This week’s 50th anniversary commemoration of the Battle of the Bogside comes in the midst of a decade of anniversaries of many of the seminal events in recent Irish history. Half-a-century on, this week has also seen contention and disturbances surrounding the Apprentice Boys of Derry annual parade in Derry-the very same demonstration that was the focal point for the beginning of serious violence exactly 50 years ago.

But, whilst the events of August 1969 in Derry without doubt played a pivotal role in shaping the following decades, in a wider context it was just one episode amongst many more fraught historical events of the last 100 years.

The decade between 1912-1922 was undoubtedly one of the most consistently eventful in Ireland throughout the twentieth century.

Within those ten years the country went through the campaign for Home Rule, World War One, the Easter Rising, the Irish War of Independence, partition, the Irish Civil War and the foundation of the Irish Free State and Northern Ireland. Added to that were campaigns for social change exemplified by the 1913 Lockout and the suffrage movement.

In combined effect, each of these hugely momentous events left no strata of Irish society untouched or unscathed by the violence that emanated from them. And, the historical shockwaves of some of these events, most particularly partition, also shaped future events in Northern Ireland that literally exploded onto the streets in the late 1960s.

In the Republic of Ireland concerted efforts have been made in recent years to make this decade of centenaries more inclusive and tolerant and respectful. The civic remembrance of those Irish men who fought and died on the British side in WWI has grown for example and the previously unthinkable visit to Dublin by an English monarch has taken place.

Republican leaders once sworn to end Queen Elizabeth II’s reign in Northern Ireland by any means necessary have greeted her with handshakes and smiles. Uncomfortable conversations around these events have also taken place.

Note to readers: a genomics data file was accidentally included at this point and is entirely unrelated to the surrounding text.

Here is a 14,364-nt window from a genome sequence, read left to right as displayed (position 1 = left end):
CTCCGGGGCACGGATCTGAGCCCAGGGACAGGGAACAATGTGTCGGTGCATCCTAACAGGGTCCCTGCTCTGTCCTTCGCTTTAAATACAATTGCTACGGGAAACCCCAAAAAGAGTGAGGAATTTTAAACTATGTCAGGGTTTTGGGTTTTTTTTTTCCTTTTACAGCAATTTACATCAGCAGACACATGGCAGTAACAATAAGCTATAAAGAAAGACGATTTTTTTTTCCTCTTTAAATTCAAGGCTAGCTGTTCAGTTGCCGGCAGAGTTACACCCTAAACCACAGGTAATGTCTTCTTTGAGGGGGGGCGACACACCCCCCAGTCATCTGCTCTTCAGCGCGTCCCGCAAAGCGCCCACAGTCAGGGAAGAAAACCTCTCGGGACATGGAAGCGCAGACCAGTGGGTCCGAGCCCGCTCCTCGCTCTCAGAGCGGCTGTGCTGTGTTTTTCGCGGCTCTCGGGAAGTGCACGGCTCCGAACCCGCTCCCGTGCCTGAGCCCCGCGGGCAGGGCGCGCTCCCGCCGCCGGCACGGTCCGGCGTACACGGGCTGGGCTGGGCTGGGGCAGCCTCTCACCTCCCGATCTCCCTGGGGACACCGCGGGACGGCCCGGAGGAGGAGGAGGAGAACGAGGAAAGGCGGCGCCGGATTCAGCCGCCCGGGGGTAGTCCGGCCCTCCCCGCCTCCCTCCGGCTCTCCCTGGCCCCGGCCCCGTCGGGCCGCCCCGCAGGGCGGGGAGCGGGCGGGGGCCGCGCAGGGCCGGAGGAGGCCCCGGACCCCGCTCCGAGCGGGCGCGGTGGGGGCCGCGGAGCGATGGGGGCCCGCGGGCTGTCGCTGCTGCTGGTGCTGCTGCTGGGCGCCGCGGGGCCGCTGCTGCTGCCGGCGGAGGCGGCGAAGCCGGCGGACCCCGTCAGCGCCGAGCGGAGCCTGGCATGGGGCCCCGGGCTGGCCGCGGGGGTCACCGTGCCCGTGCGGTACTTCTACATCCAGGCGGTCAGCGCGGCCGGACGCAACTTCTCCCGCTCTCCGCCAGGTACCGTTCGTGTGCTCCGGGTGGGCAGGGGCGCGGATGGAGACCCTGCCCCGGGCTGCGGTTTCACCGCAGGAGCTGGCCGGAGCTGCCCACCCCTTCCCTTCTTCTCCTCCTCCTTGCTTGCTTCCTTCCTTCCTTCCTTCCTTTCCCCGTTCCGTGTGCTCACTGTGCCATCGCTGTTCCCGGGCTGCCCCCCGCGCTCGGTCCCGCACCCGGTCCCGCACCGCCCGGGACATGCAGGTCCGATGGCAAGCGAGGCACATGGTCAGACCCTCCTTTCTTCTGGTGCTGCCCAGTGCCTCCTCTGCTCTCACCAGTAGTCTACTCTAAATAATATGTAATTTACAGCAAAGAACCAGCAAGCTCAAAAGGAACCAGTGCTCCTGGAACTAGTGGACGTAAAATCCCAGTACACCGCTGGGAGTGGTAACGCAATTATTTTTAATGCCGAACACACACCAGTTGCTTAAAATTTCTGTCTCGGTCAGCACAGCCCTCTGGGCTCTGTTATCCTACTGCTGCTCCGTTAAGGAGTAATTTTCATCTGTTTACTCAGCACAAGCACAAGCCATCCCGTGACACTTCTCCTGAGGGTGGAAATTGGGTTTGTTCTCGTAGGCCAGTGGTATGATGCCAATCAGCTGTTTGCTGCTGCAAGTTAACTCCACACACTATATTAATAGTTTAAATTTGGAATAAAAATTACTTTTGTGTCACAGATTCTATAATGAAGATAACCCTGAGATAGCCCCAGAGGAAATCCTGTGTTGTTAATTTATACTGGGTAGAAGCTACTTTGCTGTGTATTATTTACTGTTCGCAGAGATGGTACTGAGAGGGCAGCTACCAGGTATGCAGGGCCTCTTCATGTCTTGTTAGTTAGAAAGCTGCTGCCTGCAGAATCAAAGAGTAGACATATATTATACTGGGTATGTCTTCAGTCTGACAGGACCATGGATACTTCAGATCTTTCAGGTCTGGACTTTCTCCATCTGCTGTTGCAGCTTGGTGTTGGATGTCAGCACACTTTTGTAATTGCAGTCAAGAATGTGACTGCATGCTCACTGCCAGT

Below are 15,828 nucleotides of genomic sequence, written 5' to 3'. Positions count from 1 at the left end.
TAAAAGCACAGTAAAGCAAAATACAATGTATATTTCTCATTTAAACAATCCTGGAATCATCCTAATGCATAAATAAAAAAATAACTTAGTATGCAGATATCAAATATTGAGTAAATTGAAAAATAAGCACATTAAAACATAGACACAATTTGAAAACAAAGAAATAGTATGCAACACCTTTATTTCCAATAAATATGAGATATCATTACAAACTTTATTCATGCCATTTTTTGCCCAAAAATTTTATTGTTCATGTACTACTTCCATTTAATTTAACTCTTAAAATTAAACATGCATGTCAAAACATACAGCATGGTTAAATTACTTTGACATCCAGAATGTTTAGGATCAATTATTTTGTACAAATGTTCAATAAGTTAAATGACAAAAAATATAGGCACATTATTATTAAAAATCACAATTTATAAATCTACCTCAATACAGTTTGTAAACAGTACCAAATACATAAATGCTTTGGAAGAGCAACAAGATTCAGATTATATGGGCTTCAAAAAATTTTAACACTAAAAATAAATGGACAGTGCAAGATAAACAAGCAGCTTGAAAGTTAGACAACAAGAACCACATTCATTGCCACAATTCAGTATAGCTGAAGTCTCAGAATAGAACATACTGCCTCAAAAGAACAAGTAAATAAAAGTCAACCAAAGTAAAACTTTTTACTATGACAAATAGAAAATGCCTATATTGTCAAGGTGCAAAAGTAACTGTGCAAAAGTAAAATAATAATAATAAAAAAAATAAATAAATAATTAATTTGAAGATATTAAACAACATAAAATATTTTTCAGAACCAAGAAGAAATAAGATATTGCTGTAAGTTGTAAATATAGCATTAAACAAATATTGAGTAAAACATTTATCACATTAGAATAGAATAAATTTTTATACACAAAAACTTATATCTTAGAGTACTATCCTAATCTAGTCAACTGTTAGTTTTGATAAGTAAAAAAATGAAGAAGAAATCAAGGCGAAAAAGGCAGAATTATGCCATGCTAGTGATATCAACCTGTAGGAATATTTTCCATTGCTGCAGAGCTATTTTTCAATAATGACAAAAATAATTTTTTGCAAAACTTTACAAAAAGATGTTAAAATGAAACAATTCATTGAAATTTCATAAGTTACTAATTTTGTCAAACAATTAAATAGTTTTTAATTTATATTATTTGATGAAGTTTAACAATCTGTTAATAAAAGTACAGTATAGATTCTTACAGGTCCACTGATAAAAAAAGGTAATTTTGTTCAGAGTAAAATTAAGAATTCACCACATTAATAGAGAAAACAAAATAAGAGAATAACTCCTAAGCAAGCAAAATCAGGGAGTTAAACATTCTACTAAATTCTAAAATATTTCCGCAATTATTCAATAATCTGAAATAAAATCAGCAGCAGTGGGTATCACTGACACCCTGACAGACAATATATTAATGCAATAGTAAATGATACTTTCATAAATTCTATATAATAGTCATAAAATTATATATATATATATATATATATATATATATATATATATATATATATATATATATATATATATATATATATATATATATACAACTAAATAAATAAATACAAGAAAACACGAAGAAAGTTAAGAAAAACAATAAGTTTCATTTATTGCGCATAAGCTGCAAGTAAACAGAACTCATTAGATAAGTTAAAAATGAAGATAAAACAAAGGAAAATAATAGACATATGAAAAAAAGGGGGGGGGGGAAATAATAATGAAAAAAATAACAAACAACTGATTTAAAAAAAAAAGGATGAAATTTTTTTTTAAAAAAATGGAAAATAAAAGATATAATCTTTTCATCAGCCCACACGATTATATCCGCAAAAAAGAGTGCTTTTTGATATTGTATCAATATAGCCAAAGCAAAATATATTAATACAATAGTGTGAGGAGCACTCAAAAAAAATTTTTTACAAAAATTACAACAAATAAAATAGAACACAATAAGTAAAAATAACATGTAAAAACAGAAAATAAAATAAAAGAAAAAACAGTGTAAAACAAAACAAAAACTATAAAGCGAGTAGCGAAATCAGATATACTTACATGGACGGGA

In the North, still three years away from the conclusion of this decade of 100th anniversaries, there is the looming prospect of how the creation of Northern Ireland will be dealt with by nationalists and republicans.

The outward signs at least are of course currently not good, encapsulated as they are by the ongoing absence of Stormont. Overlapping it all is the fact that in the North the events of 50 years ago are beginning to come full circle into the realm of major time passed milestones.

So, half-a-century after the Civil Rights movement rocked the foundations of the Northern state to their core, how have we dealt to date with the commemoration of seminal historical events north of the border?

Professor Peter Shirlow is Director at the Institute of Irish Studies at University of Liverpool and was formerly Deputy Director of the Institute of Conflict Transformation and Social Justice at Queen’s University. He has undertaken conflict transformation work in Northern Ireland and has used his knowledge to work with former combatants and non-governmental organisations in Yugoslavia, Moldova, Bahrain and Iraq.

“I think we have dealt with these issues in ways that have shown a lot of maturity, especially when it came to commemorating 1916.

“There was a lot of stretching beyond previously comfortable positions and remembering for example the children and the Royal Irish Constabulary who were killed and a realisation that conflict is just not about the commemoration of those who were on ‘your’ side. We are also beginning to look at women in this period who were made invisible.

“There are many ways in which to understand what happened and they are a lot more diverse than we have been told, but we haven’t yet built this into ways of how to deal with our past,” Peter Shirlow said.